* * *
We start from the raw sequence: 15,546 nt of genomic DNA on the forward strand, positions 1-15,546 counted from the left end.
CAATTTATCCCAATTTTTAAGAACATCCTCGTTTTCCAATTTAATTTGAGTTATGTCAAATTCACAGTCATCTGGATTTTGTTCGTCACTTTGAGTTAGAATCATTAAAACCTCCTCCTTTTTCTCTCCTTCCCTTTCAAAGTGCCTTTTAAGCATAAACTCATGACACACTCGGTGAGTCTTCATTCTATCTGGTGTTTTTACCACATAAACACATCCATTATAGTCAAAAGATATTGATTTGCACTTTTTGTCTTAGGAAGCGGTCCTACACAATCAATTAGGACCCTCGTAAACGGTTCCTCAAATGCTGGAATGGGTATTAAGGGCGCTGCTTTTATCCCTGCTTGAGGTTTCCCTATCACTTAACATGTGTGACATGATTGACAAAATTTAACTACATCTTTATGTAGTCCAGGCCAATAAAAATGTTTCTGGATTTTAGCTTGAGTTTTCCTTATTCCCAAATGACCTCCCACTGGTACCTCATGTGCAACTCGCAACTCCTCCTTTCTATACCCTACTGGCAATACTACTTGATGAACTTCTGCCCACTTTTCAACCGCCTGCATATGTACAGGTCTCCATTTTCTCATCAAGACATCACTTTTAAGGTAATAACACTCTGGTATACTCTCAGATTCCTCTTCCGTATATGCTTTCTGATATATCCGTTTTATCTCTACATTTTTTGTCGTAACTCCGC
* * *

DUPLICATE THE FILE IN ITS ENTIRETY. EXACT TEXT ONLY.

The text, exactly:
We start from the raw sequence: 15,546 nt of genomic DNA on the forward strand, positions 1-15,546 counted from the left end.
CAATTTATCCCAATTTTTAAGAACATCCTCGTTTTCCAATTTAATTTGAGTTATGTCAAATTCACAGTCATCTGGATTTTGTTCGTCACTTTGAGTTAGAATCATTAAAACCTCCTCCTTTTTCTCTCCTTCCCTTTCAAAGTGCCTTTTAAGCATAAACTCATGACACACTCGGTGAGTCTTCATTCTATCTGGTGTTTTTACCACATAAACACATCCATTATAGTCAAAAGATATTGATTTGCACTTTTTGTCTTAGGAAGCGGTCCTACACAATCAATTAGGACCCTCGTAAACGGTTCCTCAAATGCTGGAATGGGTATTAAGGGCGCTGCTTTTATCCCTGCTTGAGGTTTCCCTATCACTTAACATGTGTGACATGATTGACAAAATTTAACTACATCTTTATGTAGTCCAGGCCAATAAAAATGTTTCTGGATTTTAGCTTGAGTTTTCCTTATTCCCAAATGACCTCCCACTGGTACCTCATGTGCAACTCGCAACTCCTCCTTTCTATACCCTACTGGCAATACTACTTGATGAACTTCTGCCCACTTTTCAACCGCCTGCATATGTACAGGTCTCCATTTTCTCATCAAGACATCACTTTTAAGGTAATAACACTCTGGTATACTCTCAGATTCCTCTTCCGTATATGCTTTCTGATATATCCGTTTTATCTCTACATTTTTTGTCGTAACTCCGC